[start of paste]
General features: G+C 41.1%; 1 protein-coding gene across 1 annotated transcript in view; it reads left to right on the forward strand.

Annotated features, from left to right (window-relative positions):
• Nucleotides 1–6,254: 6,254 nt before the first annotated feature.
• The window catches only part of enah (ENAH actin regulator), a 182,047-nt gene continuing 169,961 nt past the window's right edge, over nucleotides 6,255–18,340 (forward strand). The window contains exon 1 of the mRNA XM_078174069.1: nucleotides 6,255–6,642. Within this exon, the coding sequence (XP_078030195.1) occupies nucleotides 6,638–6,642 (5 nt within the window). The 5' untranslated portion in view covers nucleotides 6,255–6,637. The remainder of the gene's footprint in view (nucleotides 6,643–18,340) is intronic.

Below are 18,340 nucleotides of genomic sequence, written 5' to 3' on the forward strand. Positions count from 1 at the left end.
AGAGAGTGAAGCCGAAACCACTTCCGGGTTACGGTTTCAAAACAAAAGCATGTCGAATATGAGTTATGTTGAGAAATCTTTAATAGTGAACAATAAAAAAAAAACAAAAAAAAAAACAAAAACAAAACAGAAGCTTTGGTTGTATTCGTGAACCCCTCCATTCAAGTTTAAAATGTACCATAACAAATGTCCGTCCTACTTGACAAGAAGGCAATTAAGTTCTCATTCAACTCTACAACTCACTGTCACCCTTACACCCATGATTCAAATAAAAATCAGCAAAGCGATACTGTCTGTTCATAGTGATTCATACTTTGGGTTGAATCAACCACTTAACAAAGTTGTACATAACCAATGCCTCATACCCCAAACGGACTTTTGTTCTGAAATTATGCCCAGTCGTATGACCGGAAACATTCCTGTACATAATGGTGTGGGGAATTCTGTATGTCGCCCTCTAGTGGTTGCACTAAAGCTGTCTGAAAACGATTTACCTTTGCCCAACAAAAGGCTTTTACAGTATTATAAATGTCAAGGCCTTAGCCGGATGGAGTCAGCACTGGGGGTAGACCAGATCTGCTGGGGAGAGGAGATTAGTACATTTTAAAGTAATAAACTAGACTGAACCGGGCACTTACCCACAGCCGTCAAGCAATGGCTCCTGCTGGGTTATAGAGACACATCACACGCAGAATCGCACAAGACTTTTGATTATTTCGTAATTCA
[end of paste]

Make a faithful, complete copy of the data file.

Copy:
General features: G+C 41.1%; 1 protein-coding gene across 1 annotated transcript in view; it reads left to right on the forward strand.

Annotated features, from left to right (window-relative positions):
• Nucleotides 1–6,254: 6,254 nt before the first annotated feature.
• The window catches only part of enah (ENAH actin regulator), a 182,047-nt gene continuing 169,961 nt past the window's right edge, over nucleotides 6,255–18,340 (forward strand). The window contains exon 1 of the mRNA XM_078174069.1: nucleotides 6,255–6,642. Within this exon, the coding sequence (XP_078030195.1) occupies nucleotides 6,638–6,642 (5 nt within the window). The 5' untranslated portion in view covers nucleotides 6,255–6,637. The remainder of the gene's footprint in view (nucleotides 6,643–18,340) is intronic.

Below are 18,340 nucleotides of genomic sequence, written 5' to 3' on the forward strand. Positions count from 1 at the left end.
AGAGAGTGAAGCCGAAACCACTTCCGGGTTACGGTTTCAAAACAAAAGCATGTCGAATATGAGTTATGTTGAGAAATCTTTAATAGTGAACAATAAAAAAAAAACAAAAAAAAAAACAAAAACAAAACAGAAGCTTTGGTTGTATTCGTGAACCCCTCCATTCAAGTTTAAAATGTACCATAACAAATGTCCGTCCTACTTGACAAGAAGGCAATTAAGTTCTCATTCAACTCTACAACTCACTGTCACCCTTACACCCATGATTCAAATAAAAATCAGCAAAGCGATACTGTCTGTTCATAGTGATTCATACTTTGGGTTGAATCAACCACTTAACAAAGTTGTACATAACCAATGCCTCATACCCCAAACGGACTTTTGTTCTGAAATTATGCCCAGTCGTATGACCGGAAACATTCCTGTACATAATGGTGTGGGGAATTCTGTATGTCGCCCTCTAGTGGTTGCACTAAAGCTGTCTGAAAACGATTTACCTTTGCCCAACAAAAGGCTTTTACAGTATTATAAATGTCAAGGCCTTAGCCGGATGGAGTCAGCACTGGGGGTAGACCAGATCTGCTGGGGAGAGGAGATTAGTACATTTTAAAGTAATAAACTAGACTGAACCGGGCACTTACCCACAGCCGTCAAGCAATGGCTCCTGCTGGGTTATAGAGACACATCACACGCAGAATCGCACAAGACTTTTGATTATTTCGTAATTCA